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2 Thessalonians 3:11

ESV For we hear that some among you walk in idleness, not busy at work, but busybodies.
NIV We hear that some among you are idle and disruptive. They are not busy; they are busybodies.
NASB For we hear that some among you are leading an undisciplined life, doing no work at all, but acting like busybodies.
CSB For we hear that there are some among you who are idle. They are not busy but busybodies.
NLT Yet we hear that some of you are living idle lives, refusing to work and meddling in other people’s business.
KJV For we hear that there are some which walk among you disorderly, working not at all, but are busybodies.

What does 2 Thessalonians 3:11 mean?

Paul explains in this verse why he told the Thessalonians not to provide for lazy loafers. He had heard that some Thessalonians had made idleness their way of life. Instead of being busy at work, they had become busybodies. By this, Paul means they had too much time on their hands, and so filled their days with destructive activities. The Greek word used here is periergazomenous, which is also translated as "meddler," such as in 1 Peter 4:15. This is the kind of person who inserts themselves into other peoples' business, directly or indirectly.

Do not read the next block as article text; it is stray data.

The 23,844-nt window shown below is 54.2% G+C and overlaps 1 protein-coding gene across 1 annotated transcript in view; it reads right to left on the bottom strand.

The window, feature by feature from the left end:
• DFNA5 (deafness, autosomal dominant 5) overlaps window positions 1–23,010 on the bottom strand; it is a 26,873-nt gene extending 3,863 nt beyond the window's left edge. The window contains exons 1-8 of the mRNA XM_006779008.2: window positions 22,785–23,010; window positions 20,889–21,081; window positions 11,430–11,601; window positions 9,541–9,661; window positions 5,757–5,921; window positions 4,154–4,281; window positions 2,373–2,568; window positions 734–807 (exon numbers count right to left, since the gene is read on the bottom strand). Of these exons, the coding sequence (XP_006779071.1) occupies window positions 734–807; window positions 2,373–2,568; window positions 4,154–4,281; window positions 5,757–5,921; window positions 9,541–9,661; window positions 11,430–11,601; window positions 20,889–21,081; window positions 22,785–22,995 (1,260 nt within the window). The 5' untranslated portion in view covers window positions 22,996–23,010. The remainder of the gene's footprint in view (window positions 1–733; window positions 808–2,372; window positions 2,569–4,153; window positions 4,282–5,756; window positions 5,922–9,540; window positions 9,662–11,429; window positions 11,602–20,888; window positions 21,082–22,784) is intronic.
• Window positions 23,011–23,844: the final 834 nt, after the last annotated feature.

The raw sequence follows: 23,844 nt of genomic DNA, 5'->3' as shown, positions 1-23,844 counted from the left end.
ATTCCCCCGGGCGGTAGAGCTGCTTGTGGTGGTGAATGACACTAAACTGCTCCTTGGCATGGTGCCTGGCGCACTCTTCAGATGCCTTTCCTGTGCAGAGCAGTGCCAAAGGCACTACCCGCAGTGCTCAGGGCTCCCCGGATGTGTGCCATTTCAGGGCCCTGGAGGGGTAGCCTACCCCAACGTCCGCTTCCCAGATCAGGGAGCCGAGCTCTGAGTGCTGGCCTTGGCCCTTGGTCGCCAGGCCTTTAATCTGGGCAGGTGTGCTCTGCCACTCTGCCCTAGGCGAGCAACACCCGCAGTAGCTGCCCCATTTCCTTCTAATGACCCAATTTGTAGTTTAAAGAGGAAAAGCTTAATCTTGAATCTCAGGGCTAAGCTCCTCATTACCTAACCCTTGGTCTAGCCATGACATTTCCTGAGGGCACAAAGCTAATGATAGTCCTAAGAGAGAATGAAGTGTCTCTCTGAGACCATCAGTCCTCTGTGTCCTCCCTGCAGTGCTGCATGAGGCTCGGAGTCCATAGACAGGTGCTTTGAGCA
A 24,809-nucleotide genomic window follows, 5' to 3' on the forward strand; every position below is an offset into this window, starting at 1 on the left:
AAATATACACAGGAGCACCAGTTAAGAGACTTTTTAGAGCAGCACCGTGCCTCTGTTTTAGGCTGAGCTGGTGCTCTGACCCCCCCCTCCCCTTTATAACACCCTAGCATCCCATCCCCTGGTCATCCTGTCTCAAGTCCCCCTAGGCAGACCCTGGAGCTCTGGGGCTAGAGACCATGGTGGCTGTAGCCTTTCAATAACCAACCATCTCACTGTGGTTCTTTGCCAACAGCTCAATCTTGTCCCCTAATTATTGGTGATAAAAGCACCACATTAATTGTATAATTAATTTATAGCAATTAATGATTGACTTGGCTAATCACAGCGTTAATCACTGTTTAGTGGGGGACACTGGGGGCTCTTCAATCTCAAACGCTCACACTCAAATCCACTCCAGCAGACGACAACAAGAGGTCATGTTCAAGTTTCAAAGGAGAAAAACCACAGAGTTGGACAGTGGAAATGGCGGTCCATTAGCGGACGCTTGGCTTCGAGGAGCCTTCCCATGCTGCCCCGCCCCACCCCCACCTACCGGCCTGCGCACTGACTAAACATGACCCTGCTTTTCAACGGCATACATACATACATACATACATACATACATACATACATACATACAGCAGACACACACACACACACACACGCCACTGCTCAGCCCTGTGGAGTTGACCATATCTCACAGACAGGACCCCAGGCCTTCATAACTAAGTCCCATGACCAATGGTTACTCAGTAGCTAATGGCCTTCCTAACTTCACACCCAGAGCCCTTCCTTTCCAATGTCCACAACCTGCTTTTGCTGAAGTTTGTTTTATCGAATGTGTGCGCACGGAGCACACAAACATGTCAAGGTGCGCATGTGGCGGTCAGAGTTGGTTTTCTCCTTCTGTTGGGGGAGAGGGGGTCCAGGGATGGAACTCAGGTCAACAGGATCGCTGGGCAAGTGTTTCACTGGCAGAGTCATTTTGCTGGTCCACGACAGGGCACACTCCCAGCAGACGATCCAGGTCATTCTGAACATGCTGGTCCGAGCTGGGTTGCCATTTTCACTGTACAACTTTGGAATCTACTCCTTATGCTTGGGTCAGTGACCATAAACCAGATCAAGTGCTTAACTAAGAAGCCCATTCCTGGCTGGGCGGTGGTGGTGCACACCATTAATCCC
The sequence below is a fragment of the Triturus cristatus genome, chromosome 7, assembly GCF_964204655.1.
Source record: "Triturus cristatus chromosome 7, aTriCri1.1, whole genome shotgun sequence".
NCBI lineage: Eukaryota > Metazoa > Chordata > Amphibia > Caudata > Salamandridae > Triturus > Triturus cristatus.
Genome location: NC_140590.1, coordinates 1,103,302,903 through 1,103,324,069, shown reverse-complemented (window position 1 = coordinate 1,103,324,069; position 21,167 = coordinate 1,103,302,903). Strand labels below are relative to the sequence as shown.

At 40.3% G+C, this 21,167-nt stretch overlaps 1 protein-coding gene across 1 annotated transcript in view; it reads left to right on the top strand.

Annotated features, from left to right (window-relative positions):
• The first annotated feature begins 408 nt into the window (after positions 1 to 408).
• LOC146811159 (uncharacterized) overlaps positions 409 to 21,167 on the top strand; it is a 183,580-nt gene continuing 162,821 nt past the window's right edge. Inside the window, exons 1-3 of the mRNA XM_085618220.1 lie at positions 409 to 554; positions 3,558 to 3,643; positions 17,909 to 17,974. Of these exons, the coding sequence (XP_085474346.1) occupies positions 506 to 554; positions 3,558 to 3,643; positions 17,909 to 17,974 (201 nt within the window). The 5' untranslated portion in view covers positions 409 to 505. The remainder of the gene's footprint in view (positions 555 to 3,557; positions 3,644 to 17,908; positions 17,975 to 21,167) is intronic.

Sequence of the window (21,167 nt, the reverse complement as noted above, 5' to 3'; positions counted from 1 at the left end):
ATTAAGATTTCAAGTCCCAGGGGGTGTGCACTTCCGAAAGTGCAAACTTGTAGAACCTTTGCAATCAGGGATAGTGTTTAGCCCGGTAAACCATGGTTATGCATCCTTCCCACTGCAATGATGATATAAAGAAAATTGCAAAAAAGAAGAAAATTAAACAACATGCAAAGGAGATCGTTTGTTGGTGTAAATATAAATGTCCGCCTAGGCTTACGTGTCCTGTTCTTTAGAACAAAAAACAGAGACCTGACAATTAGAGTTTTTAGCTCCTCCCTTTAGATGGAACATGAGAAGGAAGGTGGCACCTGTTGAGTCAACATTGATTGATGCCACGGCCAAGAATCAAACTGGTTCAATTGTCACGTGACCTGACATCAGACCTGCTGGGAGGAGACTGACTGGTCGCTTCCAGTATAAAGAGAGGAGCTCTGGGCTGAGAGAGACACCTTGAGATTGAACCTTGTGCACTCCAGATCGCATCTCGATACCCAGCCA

In 1 Timothy 5 Paul addressed the subject of who was eligible for the church's financial and/or material assistance. Timothy's list of those who were eligible excluded young widows, because they "learn to be idlers, going about from house to house, and not only idlers, but also gossips and busybodies, saying what they should not" (1 Timothy 5:13). Probably, some idlers in the Thessalonian church had stopped working and were simply sitting around waiting for Christ to return.
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